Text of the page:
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Columns

September 18, 2011

We have divergent views, but we must come back together to heal

We are passing through a very difficult time in our history, as a nation and as a community within that nation. Pent-up frustration, fear and anger are overwhelming civility in public discourse. Nationally, our leaders vilify those who do not agree with them ideologically. They accuse each other of undermining the fundamentals of our country's greatness and ascribe political motives. They seem oblivious to the personal harm they are doing as they impugn the reputations of those who disagree with them. They also show no respect for the public offices to which their opponents were duly elected and appointed. They seem willing to bring down our entire society and economy simply because we have disparate views and will not conform to a single political, social or economic ideology. For them, the majority does not rule and the established remedies in our political processes are inadequate.

In our own community, there have been a number of issues that have polarized us recently. Two of the more glaring relate to our future environmental viability and to how the prosecution of a serious crime has impacted our personal and social standards of behavior. While both of these issues are important and significant, their courses of development and resolution have been very distinct. Our ecological concerns are being addressed for the most part in lively public debate that is centered on the efficacy of the proposals presented. Both sides are very passionate, but in general they have taken the high road and we are the better for it.

In stark contrast, the concerns surrounding what is arguably the most significant local, criminal case in recent memory continue to spiral downward in a vortex of hatred and revenge. The matter has been fully adjudicated. Nevertheless, the public sniping continues. With the legal case no longer at issue, the public passion has degenerated to personal attacks on character and motivation.

All three of these scenarios point to the same conclusion. We are a passionate people with divergent views. Our history binds us as a society in the belief that we are stronger together than we could ever be individually. Implicit in this is our understanding that when matters are settled, we must come back together. This is what we call healing.

Healing is a process, and it is somewhat deceptive. Wounds seem to close early when in fact the process beneath the surface may continue a lot longer. Healing also leaves scars that only fade with time but never really disappear. In fact, our scars serve as a reminder of the harm that was done, so we never really forget. Even when we are declared "good as new," we will continue to feel a twinge of pain or some soreness, every now and then.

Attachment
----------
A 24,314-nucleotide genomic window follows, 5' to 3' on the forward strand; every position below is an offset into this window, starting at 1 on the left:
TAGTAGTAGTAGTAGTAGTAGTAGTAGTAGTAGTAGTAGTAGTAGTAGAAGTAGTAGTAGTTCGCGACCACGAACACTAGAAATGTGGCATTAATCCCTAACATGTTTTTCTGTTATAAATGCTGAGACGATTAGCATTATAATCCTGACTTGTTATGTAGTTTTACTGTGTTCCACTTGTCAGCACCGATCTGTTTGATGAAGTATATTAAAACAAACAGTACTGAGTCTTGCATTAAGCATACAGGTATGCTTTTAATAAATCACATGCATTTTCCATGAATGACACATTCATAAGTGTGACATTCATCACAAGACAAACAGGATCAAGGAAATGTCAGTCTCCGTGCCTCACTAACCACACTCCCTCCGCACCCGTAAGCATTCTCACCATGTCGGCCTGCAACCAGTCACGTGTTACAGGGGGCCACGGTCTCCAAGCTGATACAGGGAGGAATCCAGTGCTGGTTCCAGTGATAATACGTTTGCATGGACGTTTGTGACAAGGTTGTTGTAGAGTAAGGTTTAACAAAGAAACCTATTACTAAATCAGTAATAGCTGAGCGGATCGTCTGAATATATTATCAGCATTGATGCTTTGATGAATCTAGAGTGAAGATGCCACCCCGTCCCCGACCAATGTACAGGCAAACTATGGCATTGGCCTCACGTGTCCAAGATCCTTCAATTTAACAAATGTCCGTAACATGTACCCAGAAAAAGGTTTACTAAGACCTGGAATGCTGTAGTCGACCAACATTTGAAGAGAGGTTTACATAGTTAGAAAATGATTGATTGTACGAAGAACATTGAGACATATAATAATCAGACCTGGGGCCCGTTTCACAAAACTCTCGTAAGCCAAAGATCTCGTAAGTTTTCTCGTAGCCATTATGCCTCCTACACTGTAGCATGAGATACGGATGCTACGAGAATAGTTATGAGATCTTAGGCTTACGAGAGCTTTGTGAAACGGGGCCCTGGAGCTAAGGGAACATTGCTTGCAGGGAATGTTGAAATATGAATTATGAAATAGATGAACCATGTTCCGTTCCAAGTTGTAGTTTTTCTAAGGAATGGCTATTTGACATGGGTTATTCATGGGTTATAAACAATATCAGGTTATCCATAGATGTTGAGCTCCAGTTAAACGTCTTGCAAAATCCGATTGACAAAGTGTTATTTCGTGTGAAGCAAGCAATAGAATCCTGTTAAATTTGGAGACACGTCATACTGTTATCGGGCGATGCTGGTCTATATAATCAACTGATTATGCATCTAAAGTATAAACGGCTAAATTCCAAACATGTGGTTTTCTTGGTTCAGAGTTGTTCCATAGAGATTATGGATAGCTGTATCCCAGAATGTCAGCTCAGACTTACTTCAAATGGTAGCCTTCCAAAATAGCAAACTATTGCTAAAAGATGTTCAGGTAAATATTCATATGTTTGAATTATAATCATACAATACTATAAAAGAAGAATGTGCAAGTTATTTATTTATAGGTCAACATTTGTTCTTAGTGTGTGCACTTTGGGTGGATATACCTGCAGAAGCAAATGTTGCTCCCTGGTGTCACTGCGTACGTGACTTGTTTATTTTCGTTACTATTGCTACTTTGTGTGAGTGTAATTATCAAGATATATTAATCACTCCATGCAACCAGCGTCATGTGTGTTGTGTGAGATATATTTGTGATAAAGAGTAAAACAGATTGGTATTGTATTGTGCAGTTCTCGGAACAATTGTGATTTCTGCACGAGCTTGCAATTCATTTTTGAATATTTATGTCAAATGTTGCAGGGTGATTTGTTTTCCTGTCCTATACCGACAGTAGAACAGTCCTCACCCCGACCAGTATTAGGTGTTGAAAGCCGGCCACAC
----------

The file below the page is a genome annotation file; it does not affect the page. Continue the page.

The speed and success of healing depends on a number of things apart from our natural ability to heal. If the wound is cleaned and wrapped, it will improve faster. If it is picked and left exposed, it will become infected and the entire body will suffer.

In the human body, healing is both a process and goal. In the realm of the human spirit, healing is the process, but peace is the goal. No matter how dire the consequences or how deep the hurt, our spirit must heal and each of us must come to peace. Only when we are at peace are we able to discern the truth. Only then are we able to perceive God's wisdom in the ordinary events of our life. Only then can we know what he would have us do and gain the courage to go forward.

The fact that the pace of healing is different in each of us suggests it is a very personal matter. All of us need space and time to commune with God, to seek his counsel and bring about the changes in our life that will restore us to peace. We must end the influence in our life of those who espouse hatred, defamation and revenge. We must be especially vigilant of those who ostensibly call for healing but whose comments are laced with innuendo ascribing guilt, responsibility and hidden agenda to others.

Nothing significant, lasting and good has ever come to a society from the top down. When Jesus spoke on behalf of his father, he spoke to the common folk. When he encountered his disciples after his resurrection he said, "Peace be with you. Do not be afraid." We should take comfort in these words and move forward beyond our fears with courage.

It is said that when healing is complete, the scar tissue that remains is stronger than the ordinary skin surrounding it. These struggles will make our community stronger and better, but only when the healing is complete and we are at peace again.

Randy Velez is a local Catholic deacon.

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